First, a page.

When the temperature goes up, heat can make you sick.
The National Weather Service has issued an Excessive Heat Watch for dangerously hot conditions with temperatures in the low 100’s. Extreme heat will significantly Increase the potential for heat related illnesses, particularly for those working or participating in outdoor activities.
Oregon OSHA has many resources for employers.
- Heat Illness Prevention Plan English/Spanish (Also available in a Word version: English/Spanish)
- Water. Rest. Shade. Poster English/Spanish
- Heat Illness Poster English/Spanish
- Heat Stress Card English/Spanish
Oregon Occupational Safety and Health Division Department of Consumer and Business Services created a Program directive in 2017 (revised 2019) for preventing heat related illness. Click Here
Heat-related illnesses can happen if workplace activities in a hot environment overwhelm the body’s ability to cool itself. This becomes more likely if any of the risk factors are present. Examples include working in a hot environment without adequate access to water for rehydration, working in protective gear that does not allow air circulation across the skin, or working where the humidity is too high for sweat to evaporate.
Employers should have a Heat Illness Prevention Plan to protect employees from the hazards of hot working environments. Heat Rash, Heat Exhaustion, and Heat Stroke can be a result of working in the severe heat.
Preventing Heat Related Illnesses. OSHA Poster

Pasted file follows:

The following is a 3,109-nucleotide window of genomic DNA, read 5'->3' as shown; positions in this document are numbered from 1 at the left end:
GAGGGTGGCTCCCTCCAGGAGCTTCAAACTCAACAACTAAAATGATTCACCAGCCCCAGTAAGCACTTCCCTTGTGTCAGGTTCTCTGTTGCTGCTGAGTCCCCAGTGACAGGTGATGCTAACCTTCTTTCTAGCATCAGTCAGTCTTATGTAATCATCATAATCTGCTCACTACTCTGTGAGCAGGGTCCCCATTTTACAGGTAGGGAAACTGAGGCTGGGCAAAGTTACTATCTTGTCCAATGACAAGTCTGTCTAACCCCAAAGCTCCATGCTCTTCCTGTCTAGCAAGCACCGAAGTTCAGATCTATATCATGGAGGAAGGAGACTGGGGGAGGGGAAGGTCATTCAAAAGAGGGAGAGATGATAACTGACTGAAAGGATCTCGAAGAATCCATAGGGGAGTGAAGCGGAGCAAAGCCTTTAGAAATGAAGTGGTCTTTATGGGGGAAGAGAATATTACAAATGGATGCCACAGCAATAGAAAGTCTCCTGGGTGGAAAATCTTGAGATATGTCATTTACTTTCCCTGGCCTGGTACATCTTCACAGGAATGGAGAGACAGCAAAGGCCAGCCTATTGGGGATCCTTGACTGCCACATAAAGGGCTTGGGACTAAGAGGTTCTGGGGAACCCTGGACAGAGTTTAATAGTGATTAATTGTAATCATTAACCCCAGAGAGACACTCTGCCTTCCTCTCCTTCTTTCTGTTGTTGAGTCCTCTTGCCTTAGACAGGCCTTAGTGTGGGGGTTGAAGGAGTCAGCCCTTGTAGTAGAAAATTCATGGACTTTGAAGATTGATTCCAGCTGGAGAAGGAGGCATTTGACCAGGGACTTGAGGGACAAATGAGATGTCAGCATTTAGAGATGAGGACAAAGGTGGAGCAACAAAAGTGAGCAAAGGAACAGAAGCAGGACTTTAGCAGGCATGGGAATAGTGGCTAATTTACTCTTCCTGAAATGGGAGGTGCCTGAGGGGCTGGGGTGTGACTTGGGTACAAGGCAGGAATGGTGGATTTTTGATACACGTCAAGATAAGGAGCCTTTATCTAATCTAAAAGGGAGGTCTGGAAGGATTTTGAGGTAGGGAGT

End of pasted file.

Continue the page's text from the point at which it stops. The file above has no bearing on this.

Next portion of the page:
- Gradually increase workloads and allow more frequent breaks during the first week of work so that employees become acclimatized to higher temperatures, especially those who are new to working in the heat or have been away from that work for a week or more.
- Encourage employees to frequently drink small amounts of water before they become thirsty to stay hydrated. During moderate activity, in moderately hot conditions, employees should drink about 8 ounces of liquid every 15 to 20 minutes. Employees can monitor their hydration with a urine chart. Urine should be clear or slightly colored; dark urine is a warning sign! See urine color chart.
- Encourage employees to eat regular meals and snacks as they provide enough salt and electrolytes to replace those lost through sweating as long as enough water is consumed.
- Provide a buddy system where employees encourage each other to drink water, use shade to stay cool, and to watch each other for symptoms of heat-related illness.
- Educate employees that drinking extreme amounts of water can also be harmful (more than 12 quarts in a 24-hour period).
- Schedule frequent rest periods with water breaks in shaded or air- conditioned recovery areas. Note that air conditioning does not result in loss of heat tolerance.
- Ensure employees are aware of the signs of heat-related illnesses and encourage them to report immediately they or their co-workers show symptoms.
- Monitor weather reports daily and reschedule jobs with high heat exposure to cooler times of the day, if possible. Be extra vigilant when air temperatures rise quickly. When possible, schedule routine maintenance and repair projects for the cooler parts of the year.
- Provide shade or cool areas for breaks
Download the NIOSH Heat Safety Tool App on Apple and Android.